It really doesn’t matter whether you struggle with mental illness, or know someone near and dear to you who does; there’s still a very prominent stigma that hangs over the subject like a dry heat, which can make it extremely difficult to really open up about these struggles. And normally, when a comedian finds a way to work these topics into their routine, I hold my breath, because few comics can successfully approach the subject with the correct balance of humor and grace. But Michelle Wolf’s quotes about depression on an episode of her new Netflix show, The Break with Michelle Wolf, were not only delivered flawlessly, they also weren’t the butt of the joke. Instead, the comedian’s insight was actually really profound, and I can assure you, if you watch the clip yourself, each point she makes will stay with you long after the last punch line.
Let me put it this way: I bet you can count on one hand how many times you’ve answered honestly when someone asked you how you were doing. I know myself, and even when my husband comes home from work after I’ve had a rough day, if he asks how I am, it’s almost second-nature for me to look him in the eye, shrug, and say “fine,” even when that couldn’t be further from the truth. Now, of course, he knows me better than anyone, so he can usually call me out on my little white lie, but a co-worker or friend typically can't — which is exactly why, according to Wolf, being more candid about the way you really feel is the first step to ending the stigma around mental health once and for all.
Wolf began her monologue by talking about the tragic deaths of designer Kate Spade and chef Anthony Bourdain, and TBH, I was initially a little nervous about what she'd say next.
Typically, when I watch a comedian do their thing, I’m silently praying their material doesn’t dip into the more serious headlines of the moment, so when Wolf brought up Spade and Bourdain, it took less than a second to have the remote control in my hand, with my finger grazing the “power off” button. I was honestly nervous about how Wolf would talk about these serious subjects, and I had a feeling the 32-year-old comedian could either nail it or blow it. It turns out, though, Wolf definitely knows how to be funny and still get an extremely important message across, one I can assure you you won't forget any time soon.
After cracking a few lighthearted jokes to honor the fond memories Wolf has of the late celebrity influencers — buying her first Kate Spade knock-off, meeting Bourdain on the set of Late Night With Seth Meyers — the comedian made it a point to say she is not, by any means, a mental health professional. Still, Wolf continued, she personally believes the first step to de-stigmatizing depression and other mental health issues is to "get rid of the pressure to pretend we’re happy, even when we’re not" — and honestly, I think she’s onto something pretty damn brilliant. She said in the episode,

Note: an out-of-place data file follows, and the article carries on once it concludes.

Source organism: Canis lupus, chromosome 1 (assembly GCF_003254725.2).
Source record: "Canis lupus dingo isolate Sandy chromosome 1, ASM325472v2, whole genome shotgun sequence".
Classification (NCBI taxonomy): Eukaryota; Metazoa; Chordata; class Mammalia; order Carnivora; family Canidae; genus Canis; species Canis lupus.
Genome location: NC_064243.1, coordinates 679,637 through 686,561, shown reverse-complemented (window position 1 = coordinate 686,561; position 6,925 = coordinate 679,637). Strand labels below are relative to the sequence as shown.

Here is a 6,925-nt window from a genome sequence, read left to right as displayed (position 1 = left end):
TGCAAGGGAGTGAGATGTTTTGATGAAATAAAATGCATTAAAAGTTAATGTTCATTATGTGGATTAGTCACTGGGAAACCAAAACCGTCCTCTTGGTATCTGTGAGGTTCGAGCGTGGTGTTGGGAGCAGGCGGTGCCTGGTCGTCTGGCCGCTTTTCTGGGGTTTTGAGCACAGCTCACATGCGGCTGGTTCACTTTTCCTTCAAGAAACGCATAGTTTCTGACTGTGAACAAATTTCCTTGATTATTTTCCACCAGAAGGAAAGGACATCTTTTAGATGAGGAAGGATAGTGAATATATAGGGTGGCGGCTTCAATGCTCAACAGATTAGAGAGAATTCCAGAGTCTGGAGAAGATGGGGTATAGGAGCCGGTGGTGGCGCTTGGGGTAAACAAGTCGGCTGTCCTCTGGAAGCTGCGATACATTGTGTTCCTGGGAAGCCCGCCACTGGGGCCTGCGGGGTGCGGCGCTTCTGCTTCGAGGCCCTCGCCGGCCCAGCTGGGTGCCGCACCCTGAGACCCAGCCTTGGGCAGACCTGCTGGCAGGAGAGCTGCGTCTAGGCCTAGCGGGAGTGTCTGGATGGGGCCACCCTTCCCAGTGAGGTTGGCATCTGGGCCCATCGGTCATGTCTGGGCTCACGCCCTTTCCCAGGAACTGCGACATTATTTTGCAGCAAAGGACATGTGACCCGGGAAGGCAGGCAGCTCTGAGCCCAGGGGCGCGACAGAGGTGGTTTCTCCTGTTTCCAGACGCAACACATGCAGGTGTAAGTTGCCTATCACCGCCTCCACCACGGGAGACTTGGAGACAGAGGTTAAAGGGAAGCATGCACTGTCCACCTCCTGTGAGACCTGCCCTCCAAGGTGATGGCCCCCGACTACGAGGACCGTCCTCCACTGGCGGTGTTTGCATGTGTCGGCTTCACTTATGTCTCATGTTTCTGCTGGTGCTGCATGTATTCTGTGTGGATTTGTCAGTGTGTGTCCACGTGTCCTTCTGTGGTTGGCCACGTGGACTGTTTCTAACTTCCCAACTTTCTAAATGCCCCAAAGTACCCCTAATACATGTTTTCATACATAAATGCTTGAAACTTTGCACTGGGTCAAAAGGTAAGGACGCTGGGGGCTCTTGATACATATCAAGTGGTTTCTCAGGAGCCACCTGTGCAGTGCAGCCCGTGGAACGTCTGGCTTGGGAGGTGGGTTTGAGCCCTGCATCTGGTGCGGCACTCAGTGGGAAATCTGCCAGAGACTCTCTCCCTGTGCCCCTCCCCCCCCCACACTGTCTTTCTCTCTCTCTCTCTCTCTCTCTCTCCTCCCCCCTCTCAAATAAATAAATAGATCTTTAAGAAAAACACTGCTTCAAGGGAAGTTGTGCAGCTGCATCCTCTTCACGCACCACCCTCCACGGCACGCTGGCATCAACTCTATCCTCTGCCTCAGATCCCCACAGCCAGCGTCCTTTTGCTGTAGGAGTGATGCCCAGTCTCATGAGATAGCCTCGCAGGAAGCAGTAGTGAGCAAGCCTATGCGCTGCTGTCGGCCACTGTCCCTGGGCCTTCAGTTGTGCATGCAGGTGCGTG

How can we have an honest conversation about anything, if we're always supposed to seem flawless?
It's OK to admit that life is terrifying, and we never know what's going to happen next.
And she's definitely not wrong; according to experts, admitting you're not OK is the first step to accepting the reality of mental health struggles.
Wolf is 100 percent right in her message: It's OK to not be OK, but more importantly, it's OK to admit that you're not OK. According to Dr. Susan Julius, MD, ABAM, ABFM, AAMRO, one of the main reasons why someone might hesitate to admit they aren't doing so well is that, when something is wrong mentally, there's usually not a quick-fix, and to some, the issue isn't always easily understood.
"When it comes to mental illness, you can't see it. The problem isn't physical, it's psychological," Julius tells Elite Daily. "When we have to admit we are 'mentally broken,' then the character defect of pride is involved. So, it is easier to just say, 'I am fine,' than to admit you truly aren't." It's heartbreaking when you think about it, but the truth is, your mental health really is just as important as your physical health, and even though the issue may not be tangible, it's still fixable with the right resources.
"Public messaging to emphasize honesty about our emotional states is just as important as taking our temperature when we have flu-like symptoms or experience chills," Robert Glatter, M.D., an assistant professor of emergency medicine at Lenox Hill Hospital, Northwell Health, tells Elite Daily. "We can beat [mental health stigma] by being honest with ourselves. It involves a cultural shift in the way we view mental health issues."
So where do you start? Granted, it's a huge task to get rid of or move past mental health stigma, and it's not something one person can completely erase on their own. However, if it's something you're passionate about, but aren't sure how to address in your everyday life, the first step, as Wolf pointed out, is to be unapologetically honest about your feelings. This can start in everyday conversation with loved ones or friends, and eventually, maybe you'll even feel comfortable being candid with co-workers, or the barista who asks how you're doing before you order.
In helping yourself feel better in this way, you're automatically opening up the dialogue for others to chime in. It's a small step on a large scale, sure, but it's a step worth taking.